COVID-19 Statement — Vermont's Bankruptcy Court is Open: The U.S. Bankruptcy Court for the District of Vermont is open, but operating with limited staff and resources. Hearings and conferences are being conducted by telephone, unless a party asks for an in-person hearing. If an in-person hearing is requested, it will be conducted once in-person appearances have been reinstated. All hearings and trials that do not involve time-sensitive issues will be rescheduled. If you have business before the court, please check the court website before visiting in person to check whether the building is open and staffed.
If you are a Vermont resident and in debt over your head, bankruptcy could protect you from creditors while you pay off or eliminate your debt. Bankruptcy offers people an option for ridding themselves of overwhelming debt and starting over without worrying about being harassed or sued by bill collectors. Additionally, Vermont has state laws in place that let residents protect some of their assets from creditors during bankruptcy.
Vermont Bankruptcy Law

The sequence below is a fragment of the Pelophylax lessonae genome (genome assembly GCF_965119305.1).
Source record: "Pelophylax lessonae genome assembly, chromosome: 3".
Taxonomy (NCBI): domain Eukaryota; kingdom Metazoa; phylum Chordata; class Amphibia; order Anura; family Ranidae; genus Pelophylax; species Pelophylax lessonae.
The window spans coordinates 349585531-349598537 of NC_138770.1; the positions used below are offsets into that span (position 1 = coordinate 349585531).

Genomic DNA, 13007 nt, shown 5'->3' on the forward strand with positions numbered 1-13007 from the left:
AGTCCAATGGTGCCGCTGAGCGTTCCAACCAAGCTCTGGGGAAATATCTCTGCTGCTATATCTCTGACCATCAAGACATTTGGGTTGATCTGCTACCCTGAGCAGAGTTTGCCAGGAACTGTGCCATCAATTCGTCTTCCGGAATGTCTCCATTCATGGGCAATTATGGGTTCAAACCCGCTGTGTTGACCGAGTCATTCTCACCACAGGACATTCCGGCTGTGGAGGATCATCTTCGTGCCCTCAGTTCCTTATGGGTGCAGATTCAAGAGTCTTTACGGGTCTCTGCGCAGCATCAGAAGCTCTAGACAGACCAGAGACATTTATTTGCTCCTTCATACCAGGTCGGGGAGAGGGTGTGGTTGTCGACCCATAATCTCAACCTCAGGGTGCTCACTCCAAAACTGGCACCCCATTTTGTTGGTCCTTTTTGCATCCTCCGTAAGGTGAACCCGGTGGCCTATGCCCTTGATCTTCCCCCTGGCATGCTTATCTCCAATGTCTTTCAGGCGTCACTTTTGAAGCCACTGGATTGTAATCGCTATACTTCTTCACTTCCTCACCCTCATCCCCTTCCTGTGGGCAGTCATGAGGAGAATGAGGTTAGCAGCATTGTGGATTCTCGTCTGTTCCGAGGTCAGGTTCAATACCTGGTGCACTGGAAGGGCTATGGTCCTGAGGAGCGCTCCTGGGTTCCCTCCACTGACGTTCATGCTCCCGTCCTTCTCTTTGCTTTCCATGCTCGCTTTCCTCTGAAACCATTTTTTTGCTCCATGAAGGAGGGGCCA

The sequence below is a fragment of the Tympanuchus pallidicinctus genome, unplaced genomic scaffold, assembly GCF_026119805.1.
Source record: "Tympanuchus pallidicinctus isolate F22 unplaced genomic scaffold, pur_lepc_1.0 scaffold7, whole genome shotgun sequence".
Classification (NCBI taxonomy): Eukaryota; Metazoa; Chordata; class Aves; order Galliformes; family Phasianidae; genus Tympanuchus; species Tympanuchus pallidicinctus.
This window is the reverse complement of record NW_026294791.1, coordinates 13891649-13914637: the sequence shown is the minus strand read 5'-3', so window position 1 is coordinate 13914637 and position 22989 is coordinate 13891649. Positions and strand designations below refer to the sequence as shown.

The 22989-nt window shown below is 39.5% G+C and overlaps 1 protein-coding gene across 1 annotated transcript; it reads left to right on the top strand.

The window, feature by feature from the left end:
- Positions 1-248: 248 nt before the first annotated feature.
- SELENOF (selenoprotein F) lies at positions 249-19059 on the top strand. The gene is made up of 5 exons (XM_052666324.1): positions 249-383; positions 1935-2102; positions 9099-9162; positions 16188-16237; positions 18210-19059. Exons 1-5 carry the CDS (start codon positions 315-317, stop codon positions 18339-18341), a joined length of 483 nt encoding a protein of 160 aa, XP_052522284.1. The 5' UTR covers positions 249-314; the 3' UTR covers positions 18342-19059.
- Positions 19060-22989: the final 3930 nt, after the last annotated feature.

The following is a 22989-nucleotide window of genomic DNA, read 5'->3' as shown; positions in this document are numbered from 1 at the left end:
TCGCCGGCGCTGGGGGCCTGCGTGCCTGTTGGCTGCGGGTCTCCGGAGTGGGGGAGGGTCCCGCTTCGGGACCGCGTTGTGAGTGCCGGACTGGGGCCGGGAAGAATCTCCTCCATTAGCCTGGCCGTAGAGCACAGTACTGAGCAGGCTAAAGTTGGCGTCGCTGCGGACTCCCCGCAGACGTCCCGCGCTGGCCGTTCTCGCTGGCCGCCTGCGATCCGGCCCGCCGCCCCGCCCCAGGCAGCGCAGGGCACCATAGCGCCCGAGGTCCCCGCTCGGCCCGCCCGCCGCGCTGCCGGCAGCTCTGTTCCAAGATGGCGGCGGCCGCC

The U.S. Bankruptcy Code is a federal law. However, the Bankruptcy Code lets states write their own laws on the property residents can protect from creditors in bankruptcy. Vermont has created its own rules on exempt property.
While it has chosen to implement its own rules on exempt property, Vermont also gives residents the option to choose the Bankruptcy Code's federal exemptions. You are free to choose the exemption system that works best for your financial situation, but you will need to stick with one system because you can't pick and choose on an exemption-by-exemption basis.
To better understand the role exemptions play in the bankruptcy process, it helps to know that when you file for bankruptcy you will have two options: